Format

Send to

Choose Destination
Am J Cardiol. 2015 Jun 15;115(12):1691-5. doi: 10.1016/j.amjcard.2015.03.014. Epub 2015 Mar 24.

Use of Complementary and Alternative Medicine in Women With Heart Disease, Hypertension and Diabetes (from the Australian Longitudinal Study on Women's Health).

Author information

1
Australian Research Centre in Complementary and Integrative Medicine, Faculty of Health, University of Technology Sydney, Ultimo, Australia.
2
School of Nursing, Johns Hopkins University, Baltimore, Maryland.
3
Centre for Cardiovascular and Chronic Care, Faculty of Health, University of Technology Sydney, Ultimo, Australia.
4
Australian Research Centre in Complementary and Integrative Medicine, Faculty of Health, University of Technology Sydney, Ultimo, Australia. Electronic address: jon.adams@uts.edu.au.

Abstract

The uptake of complementary and alternative medicine (CAM) is common, especially among patients with chronic illness. However, the use of CAM by women with cardiovascular disease and how this influences the interface with conventional medicine is poorly understood. To examine the relation between heart disease, hypertension, and diabetes and the use of CAM and conventional medicine in a cohort of women, data were taken from the 2010 survey (n = 9,748) of the 1946 to 1951 cohort of the Australian Longitudinal Study on Women's Health (ALSWH). Analyses focused on women who had been diagnosed or treated for heart disease, diabetes, and/or hypertension. The outcome measures were the use of conventional or CAM treatments in the previous year. Most women had hypertension only (n = 2,335), and few (n = 78) reported having heart disease, hypertension, and diabetes. Women with hypertension were less likely (odds ratio [OR] 0.82, 95% confidence interval [CI] 0.74 to 0.91) to consult with a CAM practitioner and less likely (OR 0.86, 95% CI 0.77 to 0.97) to use self-prescribed CAM, while women with diabetes were also less likely (OR 0.66, 95% CI 0.54 to 0.81) to consult with a CAM practitioner and less likely (OR 0.68, 95% CI 0.55 to 0.83) to use self-prescribed CAM. In conclusion, compared with studies conducted on CAM use and other chronic illness groups, the use of CAM by women with heart disease, hypertension, and/or diabetes in this study was lower, and future research is needed to explore patients' perceptions of cardiovascular risk and the role of CAM in their self-management in the community, among other issues.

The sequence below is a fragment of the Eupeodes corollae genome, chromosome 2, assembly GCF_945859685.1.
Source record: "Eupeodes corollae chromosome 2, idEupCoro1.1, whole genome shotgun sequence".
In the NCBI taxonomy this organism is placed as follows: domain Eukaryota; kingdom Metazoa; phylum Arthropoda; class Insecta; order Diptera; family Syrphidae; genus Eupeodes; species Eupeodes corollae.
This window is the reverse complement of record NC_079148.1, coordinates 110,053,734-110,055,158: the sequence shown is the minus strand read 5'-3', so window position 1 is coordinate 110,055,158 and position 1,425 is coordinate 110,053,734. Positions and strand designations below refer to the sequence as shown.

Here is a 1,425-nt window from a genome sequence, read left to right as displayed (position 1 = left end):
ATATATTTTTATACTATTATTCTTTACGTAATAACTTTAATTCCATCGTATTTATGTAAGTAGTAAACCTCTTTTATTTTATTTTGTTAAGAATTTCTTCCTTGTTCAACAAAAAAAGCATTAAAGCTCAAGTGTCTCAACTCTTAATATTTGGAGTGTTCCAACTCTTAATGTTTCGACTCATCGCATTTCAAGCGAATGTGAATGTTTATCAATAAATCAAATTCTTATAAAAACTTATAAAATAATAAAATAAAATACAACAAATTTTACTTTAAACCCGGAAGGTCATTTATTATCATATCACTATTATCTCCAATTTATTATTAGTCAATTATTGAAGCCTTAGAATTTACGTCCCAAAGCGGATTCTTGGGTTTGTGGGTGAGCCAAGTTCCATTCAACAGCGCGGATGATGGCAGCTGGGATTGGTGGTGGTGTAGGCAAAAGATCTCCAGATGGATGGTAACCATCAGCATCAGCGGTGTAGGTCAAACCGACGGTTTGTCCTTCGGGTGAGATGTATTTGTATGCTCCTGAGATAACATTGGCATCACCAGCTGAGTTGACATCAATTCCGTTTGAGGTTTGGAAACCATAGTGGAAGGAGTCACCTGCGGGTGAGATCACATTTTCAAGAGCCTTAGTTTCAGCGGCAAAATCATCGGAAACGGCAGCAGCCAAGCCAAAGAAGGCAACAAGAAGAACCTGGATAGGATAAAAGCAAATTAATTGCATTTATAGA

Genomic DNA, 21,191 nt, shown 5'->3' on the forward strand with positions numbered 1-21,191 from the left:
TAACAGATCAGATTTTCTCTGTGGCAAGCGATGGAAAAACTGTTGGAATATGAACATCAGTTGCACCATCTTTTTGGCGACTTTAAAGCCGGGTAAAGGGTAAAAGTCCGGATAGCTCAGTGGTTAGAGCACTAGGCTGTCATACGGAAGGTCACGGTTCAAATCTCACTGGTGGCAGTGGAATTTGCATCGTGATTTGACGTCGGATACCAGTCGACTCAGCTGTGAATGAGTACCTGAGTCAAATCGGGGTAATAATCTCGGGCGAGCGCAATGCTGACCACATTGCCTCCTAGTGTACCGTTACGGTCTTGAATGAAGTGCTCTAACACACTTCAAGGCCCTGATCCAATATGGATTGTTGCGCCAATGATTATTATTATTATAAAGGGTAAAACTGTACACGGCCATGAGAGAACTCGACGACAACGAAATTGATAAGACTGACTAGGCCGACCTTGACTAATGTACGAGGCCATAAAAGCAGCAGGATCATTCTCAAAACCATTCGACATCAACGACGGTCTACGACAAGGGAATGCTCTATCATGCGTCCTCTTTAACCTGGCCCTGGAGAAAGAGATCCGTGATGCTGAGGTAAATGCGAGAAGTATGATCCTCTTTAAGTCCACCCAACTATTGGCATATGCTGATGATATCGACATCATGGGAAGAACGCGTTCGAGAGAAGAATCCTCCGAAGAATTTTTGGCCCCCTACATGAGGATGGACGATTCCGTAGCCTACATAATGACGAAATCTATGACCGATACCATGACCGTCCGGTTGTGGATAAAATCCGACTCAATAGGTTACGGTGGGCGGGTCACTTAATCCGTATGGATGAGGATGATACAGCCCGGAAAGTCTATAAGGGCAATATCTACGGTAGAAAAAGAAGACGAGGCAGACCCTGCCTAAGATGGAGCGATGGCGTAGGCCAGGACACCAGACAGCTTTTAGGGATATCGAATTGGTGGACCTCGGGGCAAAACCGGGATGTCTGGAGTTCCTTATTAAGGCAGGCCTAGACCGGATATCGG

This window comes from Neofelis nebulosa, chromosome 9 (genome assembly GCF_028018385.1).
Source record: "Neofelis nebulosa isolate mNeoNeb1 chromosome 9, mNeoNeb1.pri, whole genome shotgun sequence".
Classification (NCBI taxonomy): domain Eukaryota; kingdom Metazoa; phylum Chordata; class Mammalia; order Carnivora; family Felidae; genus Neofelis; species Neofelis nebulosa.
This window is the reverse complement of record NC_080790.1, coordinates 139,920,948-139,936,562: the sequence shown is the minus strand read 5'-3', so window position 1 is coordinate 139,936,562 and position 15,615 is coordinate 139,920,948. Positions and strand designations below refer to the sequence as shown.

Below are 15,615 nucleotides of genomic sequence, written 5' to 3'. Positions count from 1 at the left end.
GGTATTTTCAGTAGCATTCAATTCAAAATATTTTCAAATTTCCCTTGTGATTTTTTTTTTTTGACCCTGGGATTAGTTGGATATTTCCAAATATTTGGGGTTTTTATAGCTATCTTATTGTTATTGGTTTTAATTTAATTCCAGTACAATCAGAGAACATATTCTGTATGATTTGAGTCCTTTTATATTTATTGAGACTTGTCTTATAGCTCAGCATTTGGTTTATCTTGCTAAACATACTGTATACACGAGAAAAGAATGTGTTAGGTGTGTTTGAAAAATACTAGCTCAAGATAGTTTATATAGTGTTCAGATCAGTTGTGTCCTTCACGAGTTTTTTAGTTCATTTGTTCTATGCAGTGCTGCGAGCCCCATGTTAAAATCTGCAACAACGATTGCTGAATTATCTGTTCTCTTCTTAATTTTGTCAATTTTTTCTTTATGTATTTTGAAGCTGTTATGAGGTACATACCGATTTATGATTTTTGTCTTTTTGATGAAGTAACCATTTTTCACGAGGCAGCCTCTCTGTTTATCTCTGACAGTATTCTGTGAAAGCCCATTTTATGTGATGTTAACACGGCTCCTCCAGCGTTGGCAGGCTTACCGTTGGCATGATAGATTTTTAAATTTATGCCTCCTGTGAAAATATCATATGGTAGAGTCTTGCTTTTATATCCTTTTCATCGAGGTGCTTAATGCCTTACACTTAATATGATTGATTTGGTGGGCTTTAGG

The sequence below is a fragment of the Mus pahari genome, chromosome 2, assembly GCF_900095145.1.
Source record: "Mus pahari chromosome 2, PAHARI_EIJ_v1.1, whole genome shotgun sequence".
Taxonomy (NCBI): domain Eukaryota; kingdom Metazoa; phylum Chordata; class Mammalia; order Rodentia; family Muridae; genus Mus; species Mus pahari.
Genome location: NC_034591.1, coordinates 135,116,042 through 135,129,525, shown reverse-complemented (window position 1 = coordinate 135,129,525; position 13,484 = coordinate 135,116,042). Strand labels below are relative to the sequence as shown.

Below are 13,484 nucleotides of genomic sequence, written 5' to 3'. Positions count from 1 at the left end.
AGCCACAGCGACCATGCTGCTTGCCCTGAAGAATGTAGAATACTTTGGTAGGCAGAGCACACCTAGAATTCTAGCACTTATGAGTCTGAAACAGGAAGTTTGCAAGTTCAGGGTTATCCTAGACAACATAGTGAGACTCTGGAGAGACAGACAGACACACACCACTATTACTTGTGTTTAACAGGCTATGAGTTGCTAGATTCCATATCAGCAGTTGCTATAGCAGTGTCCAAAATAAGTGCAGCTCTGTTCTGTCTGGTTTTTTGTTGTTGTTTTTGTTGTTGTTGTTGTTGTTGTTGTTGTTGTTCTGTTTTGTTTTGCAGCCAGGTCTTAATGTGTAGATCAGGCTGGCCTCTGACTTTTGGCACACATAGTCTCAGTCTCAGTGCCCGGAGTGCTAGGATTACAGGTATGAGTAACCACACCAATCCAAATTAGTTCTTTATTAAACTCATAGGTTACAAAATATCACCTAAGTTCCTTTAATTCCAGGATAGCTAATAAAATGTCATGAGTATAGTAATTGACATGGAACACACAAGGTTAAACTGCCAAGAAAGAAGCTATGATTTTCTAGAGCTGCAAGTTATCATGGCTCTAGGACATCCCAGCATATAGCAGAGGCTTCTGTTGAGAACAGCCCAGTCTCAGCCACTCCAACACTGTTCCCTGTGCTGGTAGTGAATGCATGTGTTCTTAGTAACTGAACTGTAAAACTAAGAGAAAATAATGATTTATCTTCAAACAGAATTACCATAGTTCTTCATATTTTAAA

PMID:
25896149
DOI:
10.1016/j.amjcard.2015.03.014
[Indexed for MEDLINE]

Supplemental Content

Full text links

Icon for Elsevier Science
Loading ...
Support Center